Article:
Do you have a critical inner voice?
This can be a common trait for a lot of us, that little voice in our heads that decides that we will not achieve, we haven’t dressed the right way, we will not get through the interview, etc. This can stem from experiences early in our lives. People who don’t overthink can make a decision and that is it, they don’t then return and go over that decision again and again in their mind wondering if it was really the right choice to have made. For an over-thinker this a completely different scenario, the decision can be made, and made quite quickly but then the critical voice comes in and starts to query “are you sure about that, you know what happened last time, lets just think about this some more". The more we think the louder that critical inner voice can become leading to more negative thoughts and past negative experiences to creep in. This can be detrimental in all aspects of our lives as we are constantly questioning ourselves and the decisions we make which can lead to self-doubt and the build-up of anxiety.
Quelling that critical inner voice may not be easy but it is certainly worthwhile. You have the power to harness a kinder more considerate inner voice, one that acknowledges your achievements and thrives on the positive aspects and experiences of your life.
So how can we quieten that critical critter?
- Start to become aware of when you are hearing that critical, overthinking voice. It can feel like such a natural part of who we are that we simply accept it. If we begin to recognise when this is happening, we can start to take action by stopping the thinking spiralling out of control.
- Don’t be afraid to argue! As this is a dominant voice in our heads it is likely to ensure it is heard, however, that does not mean to say that we have to blindly accept what it is saying. Listen and allow the logical, more positive side of you to have a say. Consider both sides and use the evidence from your positive side to try and counteract the evidence that critical voice is giving. An example may be “you always fail at exams, you’re going to fail this too!" The logical and more positive side can counteract with "Yes, I have failed some exams, but I have also done really well in some and I know that I have put the work in". So, two pieces of evidence have been presented, altering the balance of what the critical inner voice has stated.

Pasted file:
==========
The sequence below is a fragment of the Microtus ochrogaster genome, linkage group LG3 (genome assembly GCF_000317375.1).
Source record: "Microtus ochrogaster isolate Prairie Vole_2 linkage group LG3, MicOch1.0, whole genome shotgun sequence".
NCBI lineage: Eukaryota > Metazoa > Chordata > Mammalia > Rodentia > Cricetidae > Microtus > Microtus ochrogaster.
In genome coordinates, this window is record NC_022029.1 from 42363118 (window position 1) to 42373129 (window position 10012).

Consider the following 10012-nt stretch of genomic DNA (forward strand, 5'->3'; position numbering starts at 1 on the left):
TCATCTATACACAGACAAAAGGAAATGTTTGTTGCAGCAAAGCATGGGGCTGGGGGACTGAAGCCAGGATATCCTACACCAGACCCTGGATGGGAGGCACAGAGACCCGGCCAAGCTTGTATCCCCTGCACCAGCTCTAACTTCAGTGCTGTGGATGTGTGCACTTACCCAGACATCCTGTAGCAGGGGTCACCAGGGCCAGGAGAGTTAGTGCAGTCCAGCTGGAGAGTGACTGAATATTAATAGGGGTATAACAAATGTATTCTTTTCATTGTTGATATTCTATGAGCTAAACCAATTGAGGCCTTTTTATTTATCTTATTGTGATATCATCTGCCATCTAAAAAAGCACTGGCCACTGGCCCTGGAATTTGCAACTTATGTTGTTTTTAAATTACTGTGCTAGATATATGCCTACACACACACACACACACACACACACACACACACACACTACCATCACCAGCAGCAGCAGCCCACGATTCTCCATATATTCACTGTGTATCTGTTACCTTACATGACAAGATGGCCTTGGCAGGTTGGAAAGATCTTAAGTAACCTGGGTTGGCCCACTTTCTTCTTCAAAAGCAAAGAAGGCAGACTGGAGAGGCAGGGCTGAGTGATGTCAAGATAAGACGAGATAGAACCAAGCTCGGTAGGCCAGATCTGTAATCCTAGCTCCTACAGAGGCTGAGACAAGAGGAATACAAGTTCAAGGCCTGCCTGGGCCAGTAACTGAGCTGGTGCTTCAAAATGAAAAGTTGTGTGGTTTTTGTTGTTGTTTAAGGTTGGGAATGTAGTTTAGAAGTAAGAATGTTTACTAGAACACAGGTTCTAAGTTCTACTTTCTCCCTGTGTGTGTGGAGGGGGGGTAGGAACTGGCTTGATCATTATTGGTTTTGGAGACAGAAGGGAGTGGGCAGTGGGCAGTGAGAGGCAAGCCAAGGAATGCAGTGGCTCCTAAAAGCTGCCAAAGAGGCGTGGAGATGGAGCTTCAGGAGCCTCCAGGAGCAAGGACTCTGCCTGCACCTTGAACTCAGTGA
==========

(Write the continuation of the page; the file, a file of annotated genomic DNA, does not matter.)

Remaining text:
- Put your thoughts into perspective. Consider the impact of those negative thoughts; it would be frustrating and annoying not to pass exams, get that job etc, however, it is something that can potentially be changed in the future. If we can consider the bigger picture does it still have the same impact? For example, not getting a job can of course have a major impact if you are the main bread winner for the family. What we have to keep in mind is that even if something does not go as we wish we cannot afford to get into that negative thought cycle that will prevent us from continuing to try and put ourselves forward for potentially difficult situations.
- Listen to those around you who believe in you, as they are more likely to have a more objective view of you and your abilities.
- One thing that can cause us to overthink and be critical is when we compare ourselves to others; also when we strive for perfection. These two traits can be detrimental as we are potentially setting ourselves up for something we may not be able to achieve which will then feed the critical over-thinker within.
- If you can, end your day by writing down you’re your achievements for the day, and celebrate your successes! Also, plan what you need to do the next day, as this may allow your mind the space in which to process and settle your mind.
Finally find positive ways to relax. You deserve a rest from that critical voice, and the more you practice the strategies described above and find the ones that work for you hopefully you will feel the benefits, quieten the critical voice and reduce the amount of times you do over-think.
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About Lucinda Milne
Lucinda Milne Dip Couns
Awareness in Bereavement Training
Certificate in Autistic Spectrum Disorder
I have worked in the bereavement sector since 2013.
I have a wide variety of experience working with both adults and children covering a range of issues.
I have experience in working with children with additional needs.